“So, one day while training, I saw one of the students pushing a foldable trolley and the idea suddenly came to mind, I asked Alisya to do a test run using the trolley and it works aside from the lack of flexibility of the trolley as it cannot turn,” Cikgu Azam said

Inspired and motivated to start the project, by using a few unused PVC pipes and some joint connectors, Cikgu Azam managed to complete the very first version of his Caballus RAFVI.

The first prototype can also be seen in one of his TikTok videos.

After getting feedback from his students and colleagues who tested the first version of the Caballus RAFVI, Cikgu Azam made some adjustments and improvements to the device.

Among the improvements made are putting a new set of wheels and adding a few more PVC pipes along with a fresh coat of paint.

The second version of the device was then used by Alisya during the five kilometres Education Fun Run 2.0 in Shah Alam in early 2020.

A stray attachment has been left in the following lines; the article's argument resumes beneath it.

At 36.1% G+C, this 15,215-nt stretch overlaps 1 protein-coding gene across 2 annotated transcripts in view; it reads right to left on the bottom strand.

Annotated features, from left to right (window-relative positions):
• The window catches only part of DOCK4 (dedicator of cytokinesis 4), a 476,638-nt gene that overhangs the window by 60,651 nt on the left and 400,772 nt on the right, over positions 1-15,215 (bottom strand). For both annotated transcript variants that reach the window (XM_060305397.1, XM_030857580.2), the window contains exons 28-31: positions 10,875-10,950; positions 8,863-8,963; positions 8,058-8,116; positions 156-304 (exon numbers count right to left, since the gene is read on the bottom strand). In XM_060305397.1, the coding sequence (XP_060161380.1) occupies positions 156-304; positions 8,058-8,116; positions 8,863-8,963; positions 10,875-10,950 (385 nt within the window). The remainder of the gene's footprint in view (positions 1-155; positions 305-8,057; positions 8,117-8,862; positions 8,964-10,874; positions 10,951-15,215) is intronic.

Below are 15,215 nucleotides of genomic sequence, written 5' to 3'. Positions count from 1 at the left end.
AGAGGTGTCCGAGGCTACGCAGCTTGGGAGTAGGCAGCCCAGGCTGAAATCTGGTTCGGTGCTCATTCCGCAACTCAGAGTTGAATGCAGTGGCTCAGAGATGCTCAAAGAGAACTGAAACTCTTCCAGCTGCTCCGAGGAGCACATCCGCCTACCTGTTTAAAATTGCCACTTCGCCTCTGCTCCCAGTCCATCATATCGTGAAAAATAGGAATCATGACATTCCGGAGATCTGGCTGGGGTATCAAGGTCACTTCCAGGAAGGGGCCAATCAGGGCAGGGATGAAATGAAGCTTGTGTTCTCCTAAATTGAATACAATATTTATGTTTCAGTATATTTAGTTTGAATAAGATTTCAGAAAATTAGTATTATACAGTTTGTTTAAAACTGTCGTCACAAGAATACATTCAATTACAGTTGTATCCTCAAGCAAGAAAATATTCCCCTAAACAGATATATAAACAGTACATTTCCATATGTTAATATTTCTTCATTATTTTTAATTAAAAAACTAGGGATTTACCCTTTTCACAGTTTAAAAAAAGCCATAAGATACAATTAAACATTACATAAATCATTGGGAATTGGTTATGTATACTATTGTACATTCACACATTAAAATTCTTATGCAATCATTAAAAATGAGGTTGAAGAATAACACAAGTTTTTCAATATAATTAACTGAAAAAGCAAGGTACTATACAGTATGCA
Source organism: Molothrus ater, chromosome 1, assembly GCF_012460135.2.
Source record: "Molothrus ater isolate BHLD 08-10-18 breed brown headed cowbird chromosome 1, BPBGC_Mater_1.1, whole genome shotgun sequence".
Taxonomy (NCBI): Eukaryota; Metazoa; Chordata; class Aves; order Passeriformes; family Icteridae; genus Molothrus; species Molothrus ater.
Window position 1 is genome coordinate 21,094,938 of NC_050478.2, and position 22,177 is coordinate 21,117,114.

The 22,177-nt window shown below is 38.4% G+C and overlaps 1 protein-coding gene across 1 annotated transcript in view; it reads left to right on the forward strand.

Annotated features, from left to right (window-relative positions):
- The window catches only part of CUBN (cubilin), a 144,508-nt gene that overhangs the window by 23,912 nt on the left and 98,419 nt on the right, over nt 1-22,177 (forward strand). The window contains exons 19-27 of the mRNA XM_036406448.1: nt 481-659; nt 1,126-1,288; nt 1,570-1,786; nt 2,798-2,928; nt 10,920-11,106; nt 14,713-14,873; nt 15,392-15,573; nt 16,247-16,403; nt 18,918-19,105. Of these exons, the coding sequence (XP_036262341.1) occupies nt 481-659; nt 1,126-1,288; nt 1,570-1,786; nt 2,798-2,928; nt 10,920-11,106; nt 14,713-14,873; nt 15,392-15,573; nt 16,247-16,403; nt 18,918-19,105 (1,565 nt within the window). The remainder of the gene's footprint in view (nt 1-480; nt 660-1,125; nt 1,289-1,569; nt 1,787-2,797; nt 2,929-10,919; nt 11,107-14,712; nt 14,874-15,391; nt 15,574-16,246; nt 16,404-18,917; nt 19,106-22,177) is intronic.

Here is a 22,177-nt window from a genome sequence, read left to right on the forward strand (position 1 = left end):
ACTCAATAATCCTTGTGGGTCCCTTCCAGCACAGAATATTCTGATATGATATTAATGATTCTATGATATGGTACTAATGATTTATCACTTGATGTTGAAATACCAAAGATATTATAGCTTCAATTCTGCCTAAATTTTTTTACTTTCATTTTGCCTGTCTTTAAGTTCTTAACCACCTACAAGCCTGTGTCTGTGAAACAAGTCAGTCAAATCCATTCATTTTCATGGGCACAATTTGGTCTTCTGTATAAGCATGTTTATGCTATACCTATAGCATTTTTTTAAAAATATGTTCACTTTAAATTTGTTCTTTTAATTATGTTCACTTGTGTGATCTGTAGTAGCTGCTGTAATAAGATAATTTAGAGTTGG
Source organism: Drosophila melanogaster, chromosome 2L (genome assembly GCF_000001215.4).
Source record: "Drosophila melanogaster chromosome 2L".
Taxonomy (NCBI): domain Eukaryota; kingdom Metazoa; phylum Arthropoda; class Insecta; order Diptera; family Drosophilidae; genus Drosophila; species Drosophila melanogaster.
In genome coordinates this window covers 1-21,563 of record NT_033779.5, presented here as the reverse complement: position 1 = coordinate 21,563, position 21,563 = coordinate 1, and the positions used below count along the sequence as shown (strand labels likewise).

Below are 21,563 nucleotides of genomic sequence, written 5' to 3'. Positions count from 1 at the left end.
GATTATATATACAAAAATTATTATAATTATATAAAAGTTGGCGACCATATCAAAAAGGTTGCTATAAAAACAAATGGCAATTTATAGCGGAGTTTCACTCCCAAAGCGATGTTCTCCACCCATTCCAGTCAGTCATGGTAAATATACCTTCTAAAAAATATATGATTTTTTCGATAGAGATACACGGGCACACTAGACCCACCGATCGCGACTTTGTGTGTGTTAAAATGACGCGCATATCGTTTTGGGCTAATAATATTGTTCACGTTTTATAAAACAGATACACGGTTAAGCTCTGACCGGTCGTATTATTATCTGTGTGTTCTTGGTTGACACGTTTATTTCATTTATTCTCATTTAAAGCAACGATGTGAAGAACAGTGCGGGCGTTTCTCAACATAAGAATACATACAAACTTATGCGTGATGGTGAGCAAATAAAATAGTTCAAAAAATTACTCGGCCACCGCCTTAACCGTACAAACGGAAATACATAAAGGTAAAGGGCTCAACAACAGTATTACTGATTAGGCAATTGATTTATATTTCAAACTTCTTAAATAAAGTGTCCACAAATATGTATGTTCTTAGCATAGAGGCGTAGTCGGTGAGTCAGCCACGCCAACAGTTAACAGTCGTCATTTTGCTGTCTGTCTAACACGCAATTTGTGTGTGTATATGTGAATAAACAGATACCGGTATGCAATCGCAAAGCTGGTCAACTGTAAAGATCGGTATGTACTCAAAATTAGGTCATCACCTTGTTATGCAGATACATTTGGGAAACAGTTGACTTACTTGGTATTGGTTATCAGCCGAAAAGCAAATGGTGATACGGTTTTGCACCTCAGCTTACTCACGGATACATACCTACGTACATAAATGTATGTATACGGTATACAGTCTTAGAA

The Caballus RAFVI is designed to prevent the users from running into obstacles while also helping the steerer, in this case, Cikgu Azam, to navigate his students throughout the run.

Cikgu Azam is working on the third version of the device with plans to make it more compact and foldable as it would be easier to carry.

The progress of this invention has been paused due to the Covid-19 pandemic.

“All of my students are very special to me and some of them are also part of the school’s sports team. They need a device to help them so they can participate in sporting activities.

“This device is able to fill that need, and it definitely helps with building my students’ confidence,” Cikgu Azam said.

Cikgu Azam added that he couldn’t have completed the Caballus RAFVI without the help of his fellow colleagues and hopes to introduce more projects and inventions for his students in the future.